Taking good care of yourself is important all year, but summer's high temperatures and sun exposure carry specific dangers for older adults. Many people have a harder time handling heat as they age, but remain unaware of their increased vulnerability, according to a recent Kent State University study. Don't put yourself at risk.
Alexis Halpern, M.D., assistant director of the geriatric emergency medicine fellowship program at New York-Presbyterian Hospital/Weill Cornell Medical Center and an attending physician of emergency medicine, offers these tips for staying out of danger as the mercury rises.
Keep Your House Cool
You may think that staying inside will help you avoid becoming dehydrated, but if you're sitting in a house without adequate air conditioning, you could be putting yourself at the same risk you'd face outside, if not worse. Getting overheated wherever you are, inside or out, can lead to dehydration. Lower your blinds and keep your home at a comfortable temperature. If you don't have air conditioning, go somewhere that does, such as a mall or a movie theater. And don't let the fear of high energy bills put your health in danger.
Exercise at the Right Times
Unless your doctor has advised otherwise, there's nothing wrong with exercising in the summer. What is wrong is doing it at the hottest time of day. If you're going to walk, for example, do it in the early morning or early evening, when the sun is not at its strongest. Wear loose-fitting cotton clothing, which lets air circulate; materials like polyester trap body heat.
Drink Water Wisely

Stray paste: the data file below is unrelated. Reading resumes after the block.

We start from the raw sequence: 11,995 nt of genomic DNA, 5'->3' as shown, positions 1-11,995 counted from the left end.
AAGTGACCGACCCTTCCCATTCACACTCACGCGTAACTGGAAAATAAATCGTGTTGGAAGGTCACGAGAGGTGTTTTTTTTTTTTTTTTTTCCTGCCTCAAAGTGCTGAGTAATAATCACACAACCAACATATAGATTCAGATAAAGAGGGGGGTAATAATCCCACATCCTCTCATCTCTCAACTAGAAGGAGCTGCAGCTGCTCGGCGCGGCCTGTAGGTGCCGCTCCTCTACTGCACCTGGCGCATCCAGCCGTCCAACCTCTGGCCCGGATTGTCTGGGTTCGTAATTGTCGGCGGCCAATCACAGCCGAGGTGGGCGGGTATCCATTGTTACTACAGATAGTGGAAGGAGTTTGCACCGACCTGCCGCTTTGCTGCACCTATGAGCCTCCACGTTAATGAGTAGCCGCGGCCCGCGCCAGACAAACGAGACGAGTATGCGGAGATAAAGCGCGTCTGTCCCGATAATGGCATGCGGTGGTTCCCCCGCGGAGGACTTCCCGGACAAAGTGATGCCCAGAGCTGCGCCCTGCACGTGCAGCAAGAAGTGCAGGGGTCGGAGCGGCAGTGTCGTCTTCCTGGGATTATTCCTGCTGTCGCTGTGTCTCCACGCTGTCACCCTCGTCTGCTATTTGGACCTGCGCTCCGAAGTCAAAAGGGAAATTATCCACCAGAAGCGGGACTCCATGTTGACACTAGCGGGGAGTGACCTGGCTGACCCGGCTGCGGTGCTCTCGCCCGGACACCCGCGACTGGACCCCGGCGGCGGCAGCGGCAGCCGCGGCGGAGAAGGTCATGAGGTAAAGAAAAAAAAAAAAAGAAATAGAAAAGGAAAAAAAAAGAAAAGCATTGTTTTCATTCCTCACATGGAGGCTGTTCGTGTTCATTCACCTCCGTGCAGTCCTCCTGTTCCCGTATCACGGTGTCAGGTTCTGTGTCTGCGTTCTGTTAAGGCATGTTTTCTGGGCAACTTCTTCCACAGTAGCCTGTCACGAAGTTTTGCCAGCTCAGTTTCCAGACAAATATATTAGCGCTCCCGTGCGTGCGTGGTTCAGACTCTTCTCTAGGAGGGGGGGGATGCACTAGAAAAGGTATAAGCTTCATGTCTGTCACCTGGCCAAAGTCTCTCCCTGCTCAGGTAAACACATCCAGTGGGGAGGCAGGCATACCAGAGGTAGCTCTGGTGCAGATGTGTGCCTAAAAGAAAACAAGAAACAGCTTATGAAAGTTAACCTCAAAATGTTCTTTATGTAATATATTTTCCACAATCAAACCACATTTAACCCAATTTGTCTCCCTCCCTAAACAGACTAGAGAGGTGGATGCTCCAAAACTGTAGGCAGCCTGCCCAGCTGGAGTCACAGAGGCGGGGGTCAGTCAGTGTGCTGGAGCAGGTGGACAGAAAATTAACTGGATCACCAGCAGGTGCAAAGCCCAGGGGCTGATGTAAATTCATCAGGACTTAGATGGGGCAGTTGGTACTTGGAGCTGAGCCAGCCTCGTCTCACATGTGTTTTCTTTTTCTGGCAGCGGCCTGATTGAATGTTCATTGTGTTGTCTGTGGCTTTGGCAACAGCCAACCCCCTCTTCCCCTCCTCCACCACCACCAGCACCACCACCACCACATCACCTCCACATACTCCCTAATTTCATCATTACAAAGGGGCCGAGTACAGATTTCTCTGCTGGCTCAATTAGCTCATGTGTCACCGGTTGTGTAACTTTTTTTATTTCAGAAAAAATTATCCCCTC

You might assume that greatly increasing your water intake would be the solution for preventing dehydration, but according to Dr. Halpern, too much water is not good for you, either. It dilutes the sodium in your body, which could lead to low blood pressure. Her advice is to drink a mix of noncaffeinated, nonalcoholic fluids (water included) to keep your electrolyte levels up.
Experts also advise eating lighter meals than usual during a heatwave. The body has to work harder to digest heavier foods, like meat and cheese, generating more body heat. You may be doing this already; many people naturally prefer eating lighter in the summer.
Years of exposure to the sun may make your skin more sensitive than a younger person's, so protecting yourself is more important now than ever. Always use sunscreen with an SPF of 30 or higher that blocks both UVA and UVB rays. (Your sunglasses should also block both kinds of rays.)
When you're in the sun, wear a hat that lets skin breathe. Keep a close eye on any skin lesions you may have (older adults are more likely to get them) and check in with a dermatologist if you notice any changes in moles or markings.
Keep in Touch
It's important to know your body well, so that you are alert to any signs that you need some relief, or even medical attention. Lightheadedness, nausea or vomiting, abdominal upset, and weakness are all causes for concern. If you experience any of these symptoms, go to a cool room, put a cold compress on your head, drink fluids and call a friend or family member. If your symptoms are severe, do not hesitate to call 911 or your local emergency number.
In general, keeping in regular touch with a particular friend or relative could be crucial if something does happen. Checking in gives them the security of knowing that you’re okay, and it gives you the security of knowing that someone will be aware if you’re not.
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